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Category Archives: Interpreting hexagrams

Comments on whole hexagrams, individual lines and so on

Great good fortune

Great good fortune

The Yijing is an optimistic oracle: omens of good fortune come more often than those of misfortune. But on four* occasions, it goes one step further and promises great good fortune:

‘Enriching the home.
Great good fortune.’

Hexagram 37, line 4

‘Great good fortune, no mistake.’

Hexagram 45, line 4

‘Welcomed pushing upward,
Great good fortune.’

Hexagram 46, line 1

‘Small exceeding, creating success,
Constancy bears fruit.
Allows small works, does not allow great works.
A bird in flight leaves its call,
Going higher is not fitting, coming down is fitting.
Great good fortune.’

Hexagram 62, the Oracle

Why great good fortune, not just ‘good fortune’? What’s special about these four moments?

(Spoiler: as usual, I don’t know, and the Yi isn’t letting on. But if I dig in and explore, perhaps I’ll learn something…)

Great and small

To begin with, what does ‘great’ mean?

The obvious answer is probably the right one: this is big good fortune, something very auspicious. Da, ‘great’, at its simplest just means ‘big’ – as opposed to xiao, small.

However, sometimes in the Yijing there’s more to it than that. ‘Great people‘ are often thought of as those with good moral qualities – but the contrast of ‘great people’ with ‘small people’ is also bound up with power and capacity. Small people are too busy putting food on the table and dealing with whatever their ‘superiors’ have come up with now to be able to make great offerings or plan great things; great people can see further and undertake more.

Then there are great and small works (or ‘business’, or ‘affairs’) as in the Oracle of Hexagram 62, and also (just the ‘small affairs’) in Hexagram 38. These are big things as against trivia. The words ‘great’ and ‘small’ by themselves can mean much the same, as for instance in Hexagrams 11 and 12: when ‘small goes, great comes’, the small stuff vanishes into insignificance, whether because it’s possible to achieve great things, or because these are momentous, life-changing times.

All this leaves me wondering. Is ‘great good fortune’ simply ‘very lucky indeed’, or could there be more to it?

Hexagram 62: small and great

‘Small exceeding, creating success,
Constancy bears fruit.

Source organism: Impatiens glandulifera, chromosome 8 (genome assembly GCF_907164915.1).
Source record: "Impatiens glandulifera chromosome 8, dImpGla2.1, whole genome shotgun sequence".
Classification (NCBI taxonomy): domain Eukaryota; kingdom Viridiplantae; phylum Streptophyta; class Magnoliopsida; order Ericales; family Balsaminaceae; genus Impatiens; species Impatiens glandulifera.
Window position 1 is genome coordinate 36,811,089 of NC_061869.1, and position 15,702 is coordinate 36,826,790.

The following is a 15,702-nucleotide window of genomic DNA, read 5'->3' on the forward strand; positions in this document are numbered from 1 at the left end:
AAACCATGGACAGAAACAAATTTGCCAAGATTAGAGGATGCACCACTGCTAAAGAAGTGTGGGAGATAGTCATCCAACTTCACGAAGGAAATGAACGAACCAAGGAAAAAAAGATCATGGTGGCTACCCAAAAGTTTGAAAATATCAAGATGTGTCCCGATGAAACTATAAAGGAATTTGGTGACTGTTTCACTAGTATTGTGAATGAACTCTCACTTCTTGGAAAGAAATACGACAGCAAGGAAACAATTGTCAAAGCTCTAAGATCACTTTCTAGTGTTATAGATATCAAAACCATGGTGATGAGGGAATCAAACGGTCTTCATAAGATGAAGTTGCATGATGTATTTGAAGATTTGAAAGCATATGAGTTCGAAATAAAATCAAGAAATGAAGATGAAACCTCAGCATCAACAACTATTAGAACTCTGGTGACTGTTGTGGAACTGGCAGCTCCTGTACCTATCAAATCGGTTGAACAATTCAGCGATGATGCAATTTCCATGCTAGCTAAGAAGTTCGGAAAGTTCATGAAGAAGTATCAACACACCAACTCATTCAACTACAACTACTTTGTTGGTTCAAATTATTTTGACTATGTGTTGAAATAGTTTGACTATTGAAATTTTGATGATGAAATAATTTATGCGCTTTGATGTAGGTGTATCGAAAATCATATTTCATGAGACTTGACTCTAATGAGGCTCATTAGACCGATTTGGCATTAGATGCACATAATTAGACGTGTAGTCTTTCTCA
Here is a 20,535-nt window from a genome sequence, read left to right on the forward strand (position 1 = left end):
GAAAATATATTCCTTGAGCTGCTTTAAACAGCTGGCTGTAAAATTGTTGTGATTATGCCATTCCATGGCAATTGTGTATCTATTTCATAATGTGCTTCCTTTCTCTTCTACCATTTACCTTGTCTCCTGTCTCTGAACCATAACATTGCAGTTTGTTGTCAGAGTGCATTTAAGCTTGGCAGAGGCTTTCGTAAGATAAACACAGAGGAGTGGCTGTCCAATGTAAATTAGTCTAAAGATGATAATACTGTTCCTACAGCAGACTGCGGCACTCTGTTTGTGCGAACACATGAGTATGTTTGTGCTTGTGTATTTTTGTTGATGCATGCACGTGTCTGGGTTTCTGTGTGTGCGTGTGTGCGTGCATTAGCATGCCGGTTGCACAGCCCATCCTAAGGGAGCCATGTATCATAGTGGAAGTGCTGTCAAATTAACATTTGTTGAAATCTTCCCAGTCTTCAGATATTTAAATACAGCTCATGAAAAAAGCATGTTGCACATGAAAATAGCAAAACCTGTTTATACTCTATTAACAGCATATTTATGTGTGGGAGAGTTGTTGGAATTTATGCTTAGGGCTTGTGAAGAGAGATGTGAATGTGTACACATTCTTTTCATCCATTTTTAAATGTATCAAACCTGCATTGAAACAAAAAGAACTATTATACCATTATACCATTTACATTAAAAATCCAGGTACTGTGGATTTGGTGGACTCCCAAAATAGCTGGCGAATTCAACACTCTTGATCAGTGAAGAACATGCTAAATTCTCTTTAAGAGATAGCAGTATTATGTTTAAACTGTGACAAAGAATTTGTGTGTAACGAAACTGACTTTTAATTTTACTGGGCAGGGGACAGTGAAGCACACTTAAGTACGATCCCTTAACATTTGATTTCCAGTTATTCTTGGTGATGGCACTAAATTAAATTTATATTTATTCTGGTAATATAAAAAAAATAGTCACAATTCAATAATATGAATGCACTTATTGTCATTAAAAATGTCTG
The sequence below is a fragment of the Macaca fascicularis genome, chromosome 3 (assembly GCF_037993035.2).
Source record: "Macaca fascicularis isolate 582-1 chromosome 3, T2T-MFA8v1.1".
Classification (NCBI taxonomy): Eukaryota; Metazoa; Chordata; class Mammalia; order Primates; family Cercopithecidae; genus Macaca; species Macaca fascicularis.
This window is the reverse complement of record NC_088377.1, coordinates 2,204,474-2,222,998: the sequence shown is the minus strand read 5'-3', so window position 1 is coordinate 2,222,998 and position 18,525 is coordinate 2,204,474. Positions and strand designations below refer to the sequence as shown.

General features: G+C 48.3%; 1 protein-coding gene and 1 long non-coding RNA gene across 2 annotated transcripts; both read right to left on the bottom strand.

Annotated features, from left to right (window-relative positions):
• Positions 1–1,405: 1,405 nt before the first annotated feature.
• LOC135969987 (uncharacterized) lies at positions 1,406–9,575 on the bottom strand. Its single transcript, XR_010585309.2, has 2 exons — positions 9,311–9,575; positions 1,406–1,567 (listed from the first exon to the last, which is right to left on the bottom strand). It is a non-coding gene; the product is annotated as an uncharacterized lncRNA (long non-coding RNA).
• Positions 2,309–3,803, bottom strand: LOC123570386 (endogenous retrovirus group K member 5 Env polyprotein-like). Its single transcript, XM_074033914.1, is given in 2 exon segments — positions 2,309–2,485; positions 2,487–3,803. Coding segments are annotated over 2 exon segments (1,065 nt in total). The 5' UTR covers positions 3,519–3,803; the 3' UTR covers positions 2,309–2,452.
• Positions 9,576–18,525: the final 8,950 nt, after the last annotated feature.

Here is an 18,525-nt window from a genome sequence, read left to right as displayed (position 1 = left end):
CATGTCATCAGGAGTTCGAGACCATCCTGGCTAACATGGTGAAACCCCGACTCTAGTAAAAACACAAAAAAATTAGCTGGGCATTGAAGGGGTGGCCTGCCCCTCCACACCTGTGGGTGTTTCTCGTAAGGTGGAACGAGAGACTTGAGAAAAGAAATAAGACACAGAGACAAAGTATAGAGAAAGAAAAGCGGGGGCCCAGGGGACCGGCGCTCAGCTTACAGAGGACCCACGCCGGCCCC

Allows small works, does not allow great works.
A bird in flight leaves its call,
Going higher is not fitting, coming down is fitting.
Great good fortune.’

There’s certainly more to ‘great good fortune’ here. It’s the twist in the tale of a story of small exceeding, small works and flying low – the deliberate contrast with great good fortune should make us sit up and take notice.

Small exceeding has its own way of ‘creating success’: come down, join the world, use a sparrow’s eye-view instead of an eagle’s; bring excessive, over-the-top care and attention, as the Image suggests –

‘Above the mountain is thunder. Small Exceeding.
A noble one in actions exceeds in respect,
In loss exceeds in mourning,
In spending exceeds in economy.’

You might feel small and vulnerable, like the bird in the vastness of sky, but you can respond to that not by shrinking away from the world but by connecting with greater care, ‘meeting‘ it (the key verb from the moving line texts). In other words, by being ‘small’ in the sense of responsive, adapting rather than imposing your will.

I think ‘great good fortune’ here is meant to be contemplated rather than explained. Still… there’s a hint of come down here, join the world, and greatness unfolds. This doesn’t happen through your Big Idea, but through smallness that goes a little beyond the ordinary.


‘Enriching the home.
Great good fortune.’

‘Acceptance in position.’

Xiaoxiang commentary translated by Bradford Hatcher

There are just two words here to describe the ‘great good fortune’: 富家, meaning ‘enriching the home’ or just ‘a rich home’. What makes it rich?